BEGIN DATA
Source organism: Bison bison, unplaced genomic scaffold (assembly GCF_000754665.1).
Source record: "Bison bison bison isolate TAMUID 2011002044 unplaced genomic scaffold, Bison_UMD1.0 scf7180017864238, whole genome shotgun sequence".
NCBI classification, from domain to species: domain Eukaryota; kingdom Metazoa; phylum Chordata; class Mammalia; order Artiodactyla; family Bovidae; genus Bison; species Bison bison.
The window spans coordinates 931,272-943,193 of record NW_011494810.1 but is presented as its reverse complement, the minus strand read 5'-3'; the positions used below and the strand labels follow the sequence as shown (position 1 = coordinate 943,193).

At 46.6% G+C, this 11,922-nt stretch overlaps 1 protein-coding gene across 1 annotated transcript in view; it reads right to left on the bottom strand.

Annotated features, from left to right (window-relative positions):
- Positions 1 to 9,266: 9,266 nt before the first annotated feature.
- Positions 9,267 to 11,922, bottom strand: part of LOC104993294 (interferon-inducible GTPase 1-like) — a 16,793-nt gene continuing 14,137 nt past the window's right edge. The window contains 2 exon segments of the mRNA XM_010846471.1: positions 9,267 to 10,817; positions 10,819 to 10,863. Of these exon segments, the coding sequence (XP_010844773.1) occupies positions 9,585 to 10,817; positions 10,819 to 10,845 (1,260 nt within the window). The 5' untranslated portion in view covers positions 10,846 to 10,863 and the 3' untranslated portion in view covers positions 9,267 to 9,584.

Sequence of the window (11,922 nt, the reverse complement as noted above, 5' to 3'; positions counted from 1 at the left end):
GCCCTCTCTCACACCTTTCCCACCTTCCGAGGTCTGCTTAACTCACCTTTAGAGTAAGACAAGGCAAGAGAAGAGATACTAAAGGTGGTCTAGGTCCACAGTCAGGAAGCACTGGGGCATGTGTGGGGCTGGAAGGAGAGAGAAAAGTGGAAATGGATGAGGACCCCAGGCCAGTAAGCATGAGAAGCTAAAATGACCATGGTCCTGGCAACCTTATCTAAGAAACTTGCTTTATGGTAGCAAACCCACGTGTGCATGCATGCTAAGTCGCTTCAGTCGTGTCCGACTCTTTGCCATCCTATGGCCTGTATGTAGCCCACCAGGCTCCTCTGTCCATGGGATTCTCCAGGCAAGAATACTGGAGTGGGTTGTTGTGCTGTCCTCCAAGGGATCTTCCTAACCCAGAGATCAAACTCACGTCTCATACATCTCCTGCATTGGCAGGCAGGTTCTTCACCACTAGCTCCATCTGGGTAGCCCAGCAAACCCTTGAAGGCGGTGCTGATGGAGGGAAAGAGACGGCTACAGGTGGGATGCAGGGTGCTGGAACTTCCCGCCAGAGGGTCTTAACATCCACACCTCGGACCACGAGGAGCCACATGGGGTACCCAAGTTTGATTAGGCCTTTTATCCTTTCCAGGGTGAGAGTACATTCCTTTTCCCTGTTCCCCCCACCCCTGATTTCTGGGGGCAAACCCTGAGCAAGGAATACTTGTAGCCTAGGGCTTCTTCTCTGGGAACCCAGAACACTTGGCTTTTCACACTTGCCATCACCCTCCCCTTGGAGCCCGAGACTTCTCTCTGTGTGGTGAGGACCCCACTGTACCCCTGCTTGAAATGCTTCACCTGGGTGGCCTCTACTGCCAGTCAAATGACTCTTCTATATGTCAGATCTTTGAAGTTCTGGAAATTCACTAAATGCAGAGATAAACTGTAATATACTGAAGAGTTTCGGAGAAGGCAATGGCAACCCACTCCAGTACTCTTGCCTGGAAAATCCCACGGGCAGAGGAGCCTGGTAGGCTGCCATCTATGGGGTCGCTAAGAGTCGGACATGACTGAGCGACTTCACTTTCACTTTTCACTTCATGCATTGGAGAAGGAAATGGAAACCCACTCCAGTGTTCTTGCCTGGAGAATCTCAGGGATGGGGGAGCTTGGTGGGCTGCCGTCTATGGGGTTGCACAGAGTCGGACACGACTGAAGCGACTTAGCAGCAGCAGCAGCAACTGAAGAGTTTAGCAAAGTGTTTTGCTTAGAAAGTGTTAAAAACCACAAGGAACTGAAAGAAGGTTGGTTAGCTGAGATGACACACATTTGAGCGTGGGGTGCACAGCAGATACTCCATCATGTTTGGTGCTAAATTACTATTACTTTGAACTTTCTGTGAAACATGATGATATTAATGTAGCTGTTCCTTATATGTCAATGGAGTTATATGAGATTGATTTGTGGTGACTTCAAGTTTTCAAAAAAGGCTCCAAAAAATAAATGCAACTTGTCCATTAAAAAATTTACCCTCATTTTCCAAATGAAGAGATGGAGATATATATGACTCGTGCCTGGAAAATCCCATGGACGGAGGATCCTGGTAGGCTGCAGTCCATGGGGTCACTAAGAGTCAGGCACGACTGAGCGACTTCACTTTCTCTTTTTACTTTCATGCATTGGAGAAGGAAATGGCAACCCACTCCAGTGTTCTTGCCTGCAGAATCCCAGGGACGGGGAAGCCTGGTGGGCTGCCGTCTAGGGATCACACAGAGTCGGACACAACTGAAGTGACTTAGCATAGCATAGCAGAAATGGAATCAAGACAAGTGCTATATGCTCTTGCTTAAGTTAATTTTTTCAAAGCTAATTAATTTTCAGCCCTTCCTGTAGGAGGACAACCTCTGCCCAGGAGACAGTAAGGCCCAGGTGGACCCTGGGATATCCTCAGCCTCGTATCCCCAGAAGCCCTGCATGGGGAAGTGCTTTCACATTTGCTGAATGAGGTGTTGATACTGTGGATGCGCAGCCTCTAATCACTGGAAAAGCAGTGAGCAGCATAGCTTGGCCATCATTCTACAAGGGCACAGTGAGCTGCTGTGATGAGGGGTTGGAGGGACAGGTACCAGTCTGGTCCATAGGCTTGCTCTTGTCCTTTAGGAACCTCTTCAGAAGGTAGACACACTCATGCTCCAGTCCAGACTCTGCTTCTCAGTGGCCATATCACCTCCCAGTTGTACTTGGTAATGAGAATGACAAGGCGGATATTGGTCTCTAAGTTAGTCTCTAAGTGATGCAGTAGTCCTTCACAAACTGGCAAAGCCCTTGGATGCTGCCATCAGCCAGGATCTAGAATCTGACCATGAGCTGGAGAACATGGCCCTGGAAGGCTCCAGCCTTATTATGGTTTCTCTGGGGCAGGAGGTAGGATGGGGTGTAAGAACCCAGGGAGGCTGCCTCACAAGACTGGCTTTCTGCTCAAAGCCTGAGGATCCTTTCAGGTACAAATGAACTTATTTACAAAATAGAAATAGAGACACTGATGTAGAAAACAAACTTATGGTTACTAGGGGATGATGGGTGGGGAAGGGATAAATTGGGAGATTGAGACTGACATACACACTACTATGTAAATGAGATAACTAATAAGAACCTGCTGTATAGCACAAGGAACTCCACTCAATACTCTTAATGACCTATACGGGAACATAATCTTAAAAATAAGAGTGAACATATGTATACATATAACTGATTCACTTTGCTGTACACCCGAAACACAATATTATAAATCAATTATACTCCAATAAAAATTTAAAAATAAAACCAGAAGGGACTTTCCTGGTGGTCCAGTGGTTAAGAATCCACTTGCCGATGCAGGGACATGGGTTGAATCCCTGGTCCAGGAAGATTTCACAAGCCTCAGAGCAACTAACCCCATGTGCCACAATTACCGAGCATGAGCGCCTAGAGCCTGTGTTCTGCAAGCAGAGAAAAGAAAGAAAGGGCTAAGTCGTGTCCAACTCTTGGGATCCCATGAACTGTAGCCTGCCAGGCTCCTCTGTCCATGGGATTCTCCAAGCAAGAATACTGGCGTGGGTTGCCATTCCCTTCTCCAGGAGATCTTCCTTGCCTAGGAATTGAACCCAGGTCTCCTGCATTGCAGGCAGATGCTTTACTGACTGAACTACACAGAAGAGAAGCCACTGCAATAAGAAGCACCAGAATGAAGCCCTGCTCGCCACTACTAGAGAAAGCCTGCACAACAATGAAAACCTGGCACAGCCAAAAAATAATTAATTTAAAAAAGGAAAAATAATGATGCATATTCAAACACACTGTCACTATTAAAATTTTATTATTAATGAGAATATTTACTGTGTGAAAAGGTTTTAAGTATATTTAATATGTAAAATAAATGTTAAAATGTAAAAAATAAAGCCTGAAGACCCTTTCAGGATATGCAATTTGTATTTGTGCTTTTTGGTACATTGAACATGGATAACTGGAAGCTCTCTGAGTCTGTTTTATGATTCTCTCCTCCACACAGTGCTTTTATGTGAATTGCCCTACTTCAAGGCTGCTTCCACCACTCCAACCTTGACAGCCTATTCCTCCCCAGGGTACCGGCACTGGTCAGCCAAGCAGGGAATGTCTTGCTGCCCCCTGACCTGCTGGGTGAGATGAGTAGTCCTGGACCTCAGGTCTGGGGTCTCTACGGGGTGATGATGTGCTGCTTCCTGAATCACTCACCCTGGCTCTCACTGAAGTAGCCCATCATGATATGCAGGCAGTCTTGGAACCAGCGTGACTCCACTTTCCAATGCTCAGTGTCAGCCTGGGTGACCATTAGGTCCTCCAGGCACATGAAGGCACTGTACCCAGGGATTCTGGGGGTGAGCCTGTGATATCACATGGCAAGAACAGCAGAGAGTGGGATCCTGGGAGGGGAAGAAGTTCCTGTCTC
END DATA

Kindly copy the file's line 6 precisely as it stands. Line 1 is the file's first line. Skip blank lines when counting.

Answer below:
Annotated features, from left to right (window-relative positions):